The scale of the task is such that the union movement needs to be considerably stronger than it currently is in order to gain such an objective, and that is said without taking into account the present situation found with regard to the Labour Party (its poor poll ratings, attacks on Corbyn's leadership and so on in the run up to the 8 June general election). To put it bluntly, the union movement needs to be as strong as it was in the late 1960s/early 1970s when it was capable of defeating two sets of government proposals on industrial relations laws (In Place of Strife, Industrial Relations Act 1971). Argument and evidence - as that represented by the Manifesto - are important in helping to play a part in the process of building such leverage and power but evidence on its own will not compel legislative change. At best, evidence and argument can help raise consciousness and confidence of workers when they are in engaged in mass, collective struggle.
Situation in Scotland
At one level, and as already alluded to, the prospect for implementing the Manifesto in Scotland is no more auspicious than it is south of the border - certainly in the short- to medium-term. As is widely known, employment law is a reserved matter (for Westminster and not Holyrood) and, somewhat more contentiously for some, the SNP in office as the Scottish Government since 2007 has not shown itself to be a radical or reforming administration. For example, its major initiative in regard of employment relations, the Fair Work Framework, has no statutory or regulatory underpinning so that no matter its good intentions it has no powers to be enforced. This has meant that on major Scottish Government or publicly funding building projects like the Southern General Hospital in Glasgow, the new Forth Road Bridge and the new Dumfries hospital of new Dumfries and Galloway NHS , for example, unions have been denied access to workers to recruit and represent them and worker representatives have been subject to blacklisting (which goes against the spirit and letter of the Fair Work Framework). Public procurement, in these examples, give the Scottish Government more than enough leeway to insist upon minimum conditions of employment without acting out with any devolved powers it has on employment law matters. This is, however, entirely in keeping with the SNP's non-interventionist, voluntarist approach to matters of employment relations. So currently, neither the legal framework nor the (mainstream) political will exists to implement the Manifesto. It also shows how unwilling the SNP Scottish Government has been to act when contrasted with the much greater activity and actions of the Welsh Assembly Government on similar matters.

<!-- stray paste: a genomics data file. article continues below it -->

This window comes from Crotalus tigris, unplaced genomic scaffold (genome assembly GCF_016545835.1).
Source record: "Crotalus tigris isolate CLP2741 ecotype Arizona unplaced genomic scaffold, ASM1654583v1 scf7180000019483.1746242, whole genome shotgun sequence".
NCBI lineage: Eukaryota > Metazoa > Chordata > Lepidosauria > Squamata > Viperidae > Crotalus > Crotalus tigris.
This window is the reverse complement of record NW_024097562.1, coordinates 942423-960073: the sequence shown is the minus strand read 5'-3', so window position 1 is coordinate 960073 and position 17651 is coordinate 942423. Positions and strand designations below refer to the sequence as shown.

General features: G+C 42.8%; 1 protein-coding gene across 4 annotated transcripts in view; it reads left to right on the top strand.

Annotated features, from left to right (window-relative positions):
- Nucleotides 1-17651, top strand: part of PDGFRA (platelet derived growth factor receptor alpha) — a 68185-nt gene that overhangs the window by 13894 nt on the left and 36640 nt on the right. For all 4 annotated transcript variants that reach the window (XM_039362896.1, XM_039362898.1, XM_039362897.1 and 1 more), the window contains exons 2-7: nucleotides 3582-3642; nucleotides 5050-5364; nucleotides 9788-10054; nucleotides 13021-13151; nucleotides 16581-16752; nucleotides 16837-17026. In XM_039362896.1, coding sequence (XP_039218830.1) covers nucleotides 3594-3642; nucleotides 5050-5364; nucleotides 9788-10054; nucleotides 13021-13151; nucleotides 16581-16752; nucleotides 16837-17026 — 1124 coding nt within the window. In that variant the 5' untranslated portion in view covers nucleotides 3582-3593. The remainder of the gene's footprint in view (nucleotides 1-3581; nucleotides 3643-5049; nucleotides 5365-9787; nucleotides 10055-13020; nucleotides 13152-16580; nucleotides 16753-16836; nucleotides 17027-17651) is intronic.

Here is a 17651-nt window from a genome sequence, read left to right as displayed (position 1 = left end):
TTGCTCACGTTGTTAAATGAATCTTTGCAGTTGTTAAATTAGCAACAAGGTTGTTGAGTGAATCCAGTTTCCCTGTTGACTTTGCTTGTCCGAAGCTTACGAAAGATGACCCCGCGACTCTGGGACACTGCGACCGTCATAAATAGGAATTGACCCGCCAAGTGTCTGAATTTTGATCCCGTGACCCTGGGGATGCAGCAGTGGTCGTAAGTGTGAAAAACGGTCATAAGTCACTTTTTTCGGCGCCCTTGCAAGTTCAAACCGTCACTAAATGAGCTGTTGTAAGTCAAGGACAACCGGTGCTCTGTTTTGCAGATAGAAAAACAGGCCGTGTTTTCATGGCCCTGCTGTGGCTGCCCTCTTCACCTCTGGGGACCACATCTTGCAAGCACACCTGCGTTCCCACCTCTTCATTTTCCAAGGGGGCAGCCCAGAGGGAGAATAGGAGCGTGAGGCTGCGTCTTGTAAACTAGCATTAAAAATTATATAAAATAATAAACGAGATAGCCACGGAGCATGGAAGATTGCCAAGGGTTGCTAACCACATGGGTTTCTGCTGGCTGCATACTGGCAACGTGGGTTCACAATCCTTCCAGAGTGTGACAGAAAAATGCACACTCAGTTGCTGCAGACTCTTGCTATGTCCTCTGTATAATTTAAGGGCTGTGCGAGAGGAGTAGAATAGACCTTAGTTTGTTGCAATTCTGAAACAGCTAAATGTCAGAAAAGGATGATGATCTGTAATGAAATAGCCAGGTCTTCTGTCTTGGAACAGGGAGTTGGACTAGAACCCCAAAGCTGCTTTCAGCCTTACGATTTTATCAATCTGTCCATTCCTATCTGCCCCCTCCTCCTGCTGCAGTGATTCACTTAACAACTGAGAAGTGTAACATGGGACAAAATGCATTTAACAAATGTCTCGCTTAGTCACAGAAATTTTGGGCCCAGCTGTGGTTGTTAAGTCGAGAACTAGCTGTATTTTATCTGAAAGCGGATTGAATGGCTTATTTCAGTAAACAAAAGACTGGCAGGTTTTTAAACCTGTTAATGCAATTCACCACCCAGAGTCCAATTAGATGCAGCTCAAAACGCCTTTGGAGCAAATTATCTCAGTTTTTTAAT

However, the possibility exists that in the longer-term under independence that the Manifesto could be implemented. With full power on matters of employment law and employment relations, a Scottish Parliament could decide to do so. The issue then becomes one of political will. Again the nature of the SNP is paramount here. If the SNP continues to be the main force arguing for an independent Scotland, and if the SNP was to form the first governments under an independent Scotland neither would the ideas contained in the Manifesto get a proper hearing and consideration nor would they be implemented. This is all the more so if the SNP sought to return Scotland after independence to membership of the neo-liberal dominated European Union. So the challenge for those within Scotland who support independence is to command an alternative and socially progressive vision for a new type of society. The scale of this challenge is on a par with that facing the British-wide unions supporting the Manifesto and seeking its implementation throughout Britain.